Home / Cybersecurity / Donald Trump's Proposal to Partner With Putin on Cybersecurity Is a Joke – The Nation.

Donald Trump's Proposal to Partner With Putin on Cybersecurity Is a Joke – The Nation.

Trump Russia G20

U.S. President Donald Trump meets with Russian President Vladimir Putin at the G-20 Summit in Hamburg, Germany, July 7, 2017. (AP Photo / Evan Vucci, File)

Donald Trump is such an erratic, narcissistic, and imprudent commander in chief that he will often, in a matter of hours, come up with a horrible idea, abandon it, and then blow the whole debate up without ever applying a measure of common sense.

Witness the president’s sudden show of interest in developing “an impenetrable Cyber Security unit” to guard against “election hacking.” After meeting for more than two hours with Russian President Vladimir Putin—during which Trump may or may not have accepted Putin’s assurance that Russia did not interfere on the Republican’s behalf in the 2016 election—Trump was foraging around for some evidence that he had accomplished anything. The president tweeted: “Putin & I discussed forming an impenetrable Cyber Security unit so that election hacking, & many other negative things, will be guarded.”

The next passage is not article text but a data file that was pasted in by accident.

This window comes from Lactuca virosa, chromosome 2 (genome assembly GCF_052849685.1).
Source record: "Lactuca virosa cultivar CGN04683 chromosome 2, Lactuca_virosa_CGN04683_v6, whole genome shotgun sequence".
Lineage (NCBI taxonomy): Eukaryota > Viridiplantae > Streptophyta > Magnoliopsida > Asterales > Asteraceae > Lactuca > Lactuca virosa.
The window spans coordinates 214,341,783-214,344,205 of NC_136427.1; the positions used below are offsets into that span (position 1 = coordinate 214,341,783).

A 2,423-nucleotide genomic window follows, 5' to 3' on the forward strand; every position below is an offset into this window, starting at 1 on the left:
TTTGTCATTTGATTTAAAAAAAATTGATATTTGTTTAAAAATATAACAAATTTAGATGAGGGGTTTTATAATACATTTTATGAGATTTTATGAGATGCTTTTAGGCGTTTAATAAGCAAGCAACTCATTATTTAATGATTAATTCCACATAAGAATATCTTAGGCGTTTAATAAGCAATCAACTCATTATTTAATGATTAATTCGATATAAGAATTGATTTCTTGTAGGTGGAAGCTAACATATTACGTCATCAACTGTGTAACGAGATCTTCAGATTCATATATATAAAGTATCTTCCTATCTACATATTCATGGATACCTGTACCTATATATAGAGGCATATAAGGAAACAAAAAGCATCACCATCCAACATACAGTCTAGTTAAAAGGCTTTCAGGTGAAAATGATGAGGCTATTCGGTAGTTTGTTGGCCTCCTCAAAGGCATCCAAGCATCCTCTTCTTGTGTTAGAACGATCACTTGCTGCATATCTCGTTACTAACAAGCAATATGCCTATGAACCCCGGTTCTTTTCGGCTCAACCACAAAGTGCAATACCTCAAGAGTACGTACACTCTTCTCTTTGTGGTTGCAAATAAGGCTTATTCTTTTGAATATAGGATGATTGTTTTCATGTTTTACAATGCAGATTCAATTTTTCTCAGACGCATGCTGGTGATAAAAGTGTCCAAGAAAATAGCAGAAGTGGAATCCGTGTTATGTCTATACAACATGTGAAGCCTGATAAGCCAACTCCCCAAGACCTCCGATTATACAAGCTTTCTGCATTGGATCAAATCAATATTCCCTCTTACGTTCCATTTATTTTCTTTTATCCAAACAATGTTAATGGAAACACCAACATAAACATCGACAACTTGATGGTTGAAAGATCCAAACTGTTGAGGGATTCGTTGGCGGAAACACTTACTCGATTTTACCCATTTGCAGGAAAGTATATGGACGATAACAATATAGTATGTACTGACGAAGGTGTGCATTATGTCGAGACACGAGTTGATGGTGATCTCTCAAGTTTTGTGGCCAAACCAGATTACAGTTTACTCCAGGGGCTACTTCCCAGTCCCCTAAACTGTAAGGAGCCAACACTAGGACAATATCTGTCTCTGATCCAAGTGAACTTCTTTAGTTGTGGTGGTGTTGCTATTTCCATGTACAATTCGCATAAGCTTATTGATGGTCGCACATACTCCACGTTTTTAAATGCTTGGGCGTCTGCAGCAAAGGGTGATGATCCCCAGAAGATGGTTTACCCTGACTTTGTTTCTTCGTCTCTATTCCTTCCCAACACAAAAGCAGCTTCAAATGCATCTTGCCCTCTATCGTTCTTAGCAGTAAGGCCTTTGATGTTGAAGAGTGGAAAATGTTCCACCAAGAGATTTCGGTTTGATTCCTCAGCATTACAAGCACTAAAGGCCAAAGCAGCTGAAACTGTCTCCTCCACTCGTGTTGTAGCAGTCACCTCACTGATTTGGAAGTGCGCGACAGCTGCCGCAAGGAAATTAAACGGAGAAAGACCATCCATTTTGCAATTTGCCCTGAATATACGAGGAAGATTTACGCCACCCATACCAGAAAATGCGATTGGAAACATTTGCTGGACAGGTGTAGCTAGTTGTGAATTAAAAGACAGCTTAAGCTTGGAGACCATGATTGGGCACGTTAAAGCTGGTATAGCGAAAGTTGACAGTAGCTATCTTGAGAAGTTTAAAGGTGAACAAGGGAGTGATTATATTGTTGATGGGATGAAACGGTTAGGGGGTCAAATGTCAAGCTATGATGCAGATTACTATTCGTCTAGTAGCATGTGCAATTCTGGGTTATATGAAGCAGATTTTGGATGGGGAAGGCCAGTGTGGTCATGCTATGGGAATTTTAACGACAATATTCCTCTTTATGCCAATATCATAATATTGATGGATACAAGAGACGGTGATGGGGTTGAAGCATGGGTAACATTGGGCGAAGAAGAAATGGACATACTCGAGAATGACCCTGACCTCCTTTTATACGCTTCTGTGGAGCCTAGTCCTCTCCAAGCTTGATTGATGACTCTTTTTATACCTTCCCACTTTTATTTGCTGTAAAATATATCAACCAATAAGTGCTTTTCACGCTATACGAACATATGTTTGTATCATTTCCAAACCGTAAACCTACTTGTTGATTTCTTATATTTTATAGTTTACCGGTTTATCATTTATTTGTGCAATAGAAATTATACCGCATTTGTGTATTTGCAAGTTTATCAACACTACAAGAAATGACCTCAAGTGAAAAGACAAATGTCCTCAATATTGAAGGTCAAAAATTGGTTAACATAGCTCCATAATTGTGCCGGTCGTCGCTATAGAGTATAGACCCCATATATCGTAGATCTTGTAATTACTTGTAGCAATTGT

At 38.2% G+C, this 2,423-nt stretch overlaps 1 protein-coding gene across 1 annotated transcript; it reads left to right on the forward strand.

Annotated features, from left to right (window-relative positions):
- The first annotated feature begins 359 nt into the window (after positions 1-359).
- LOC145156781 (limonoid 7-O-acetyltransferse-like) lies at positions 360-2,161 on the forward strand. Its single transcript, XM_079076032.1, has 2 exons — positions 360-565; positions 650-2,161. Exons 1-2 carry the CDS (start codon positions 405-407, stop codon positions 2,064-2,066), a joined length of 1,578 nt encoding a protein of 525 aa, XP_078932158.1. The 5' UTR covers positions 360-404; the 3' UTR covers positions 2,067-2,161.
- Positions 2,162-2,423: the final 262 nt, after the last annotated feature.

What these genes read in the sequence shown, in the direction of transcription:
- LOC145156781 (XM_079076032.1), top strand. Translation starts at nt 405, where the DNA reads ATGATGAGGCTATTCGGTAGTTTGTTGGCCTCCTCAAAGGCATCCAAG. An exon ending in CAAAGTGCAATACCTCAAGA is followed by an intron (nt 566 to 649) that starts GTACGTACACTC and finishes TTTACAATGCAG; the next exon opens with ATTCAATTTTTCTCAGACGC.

The reaction was not good. Republicans were dumbfounded. South Carolina Senator Lindsey Graham said, “It’s not the dumbest idea I’ve ever heard, but it’s pretty close.” Florida Senator Marco Rubio argued that “Partnering with Putin on a ‘Cyber Security Unit’ is akin to partnering with Assad on a ‘Chemical Weapons Unit.’” Nebraska Senator Ben Sasse called the whole idea “inexplicably bizarre.” Congressman Brendan Boyle, D-Pennsylvania, did more than just complain. He announced that he would introduce legislation to “prohibit the United States from participating in any type joint working group with Russia on cybersecurity efforts.”

The whole affair degenerated into such a mess that Trump engaged in a rare attempt at backtracking. On Sunday, he tweeted: “The fact that President Putin and I discussed a Cyber Security unit doesn’t mean I think it can happen.”

Correct. That can’t happen.

But a response to cyber threats—both external and internal—is necessary. So, too, is a response to broader threats to the integrity of elections across the United States. Those threats go far beyond concerns that have arisen following allegations of Russian hacking. Trump’s tweets are, at best, distractions from all of these issues.

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